Many topics covered during Quebec trip

I spent a few days last week in Quebec City at a newspaper convention.
On Thursday evening, Quebec Premier Jean Charest spoke to us at a dinner and I was left with the feeling this premier is a true nationalist leader.
He may be getting the poorest press in all of Canada. Quebec is a bounding ahead as a province and the changes put in place by the Charest government have reduced unemployment, added more dollars to health care and education, while at the same time reducing the size of the provincial government.
Charest, in his address, left everyone in the room feeling excited by the vigour of the province and its wanting to be part of Canada.
I doubt that any publisher present on Thursday evening would not vote for Charest.
In the polls, Charest currently is trailing the Parti Quebecois, but the interesting thing about the polls is that in the last two months, the Liberal party which he heads has greatly improved its standing with the population—all at the expense of the separatist party.
In fact, a forecast was made Friday morning by a Quebec political analyst that in the next provincial election, Charest again would win a majority government.
On Friday morning, John Parisella, an expert in analysis of the Quebec government, spoke to publishers from across Canada. In his review of the past federal election, he gave great credit to Stephen Harper, a man from the west who understood Quebec and its wishes better than the politicians from the province.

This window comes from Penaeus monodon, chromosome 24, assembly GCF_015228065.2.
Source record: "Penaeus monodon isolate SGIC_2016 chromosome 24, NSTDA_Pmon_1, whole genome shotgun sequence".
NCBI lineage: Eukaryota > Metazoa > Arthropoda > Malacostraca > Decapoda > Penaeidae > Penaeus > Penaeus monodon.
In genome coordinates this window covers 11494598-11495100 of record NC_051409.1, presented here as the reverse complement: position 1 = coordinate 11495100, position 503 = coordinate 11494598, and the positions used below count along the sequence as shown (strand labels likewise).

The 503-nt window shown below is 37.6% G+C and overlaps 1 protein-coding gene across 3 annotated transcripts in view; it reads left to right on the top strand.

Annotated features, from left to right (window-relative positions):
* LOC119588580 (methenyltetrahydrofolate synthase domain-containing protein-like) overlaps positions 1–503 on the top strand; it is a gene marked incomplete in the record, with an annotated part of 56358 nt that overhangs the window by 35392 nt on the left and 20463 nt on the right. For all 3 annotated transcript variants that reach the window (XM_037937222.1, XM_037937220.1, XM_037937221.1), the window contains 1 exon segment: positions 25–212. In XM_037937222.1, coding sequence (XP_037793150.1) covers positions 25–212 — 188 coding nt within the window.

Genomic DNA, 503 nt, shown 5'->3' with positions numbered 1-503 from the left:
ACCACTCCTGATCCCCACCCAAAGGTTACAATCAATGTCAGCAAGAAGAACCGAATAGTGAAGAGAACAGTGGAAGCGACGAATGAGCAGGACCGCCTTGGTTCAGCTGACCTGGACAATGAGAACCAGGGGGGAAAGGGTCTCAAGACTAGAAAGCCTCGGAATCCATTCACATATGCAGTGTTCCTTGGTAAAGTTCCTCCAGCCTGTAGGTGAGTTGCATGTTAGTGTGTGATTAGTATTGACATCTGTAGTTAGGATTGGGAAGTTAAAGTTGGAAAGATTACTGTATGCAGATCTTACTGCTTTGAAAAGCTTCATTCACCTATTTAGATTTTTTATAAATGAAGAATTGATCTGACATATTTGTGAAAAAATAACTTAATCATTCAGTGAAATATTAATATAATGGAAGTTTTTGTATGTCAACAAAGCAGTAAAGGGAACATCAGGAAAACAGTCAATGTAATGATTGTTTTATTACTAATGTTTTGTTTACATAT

In return, Quebecers delivered 10 seats to the Conservative party—something that was never expected by the rest of Canada heading into the campaign.
One of the big topics of discussion has been the tantrum between the “Hill press” and Stephen Harper. The “Hill press” have chosen to boycott the prime minister’s press conferences because he has asked them to submit their names in advance if they wish to ask a question.
Instead, the prime minister now is going across Canada and meeting with local media papers in smaller centres and making announcements. For newspapers, radio, and television stations from small communities (Winnipeg and smaller), reporters from those mediums are getting the stories first and making the “national press” uncomfortable.
Community newspaper publishers are not having any sympathy for the national press, and really hope they keep the boycott up. Hopefully, the prime minister might even want to make a national announcement in Fort Frances.
It may be one way of bringing a prime minister back to our riding.
Then on Saturday night, the Canadian Community Newspapers Association recognized writers who, in the past year, found and wrote stories about people who have assisted others in developing countries.
The winners will get to spend two weeks in a country visiting projects that are funded by the Canadian International Development Association.
This year, the minister of International Co-operation, Josée Verner, attended for the first time. Prior to the start of the program, she announced Canada’s beginning commitment to the government and earthquake victims of Indonesia.
It is amazing that twice this area of Indonesia has suffered huge catastrophes. The first was the tsunami and now the earthquake. Canada initially committed $2 million on Saturday to assist victims in that region.
Speaking to many street vendors inside the walls of Quebec City, they were telling me that American tourist numbers peaked there in 2002. But since that time, the numbers of U.S. visitors to the Quebec capital have declined on an annual basis.
Retailers were looking around Saturday for American tourists to spend their dollars and were not finding many in the street. The Memorial Day weekend had not brought the hoped for traffic.

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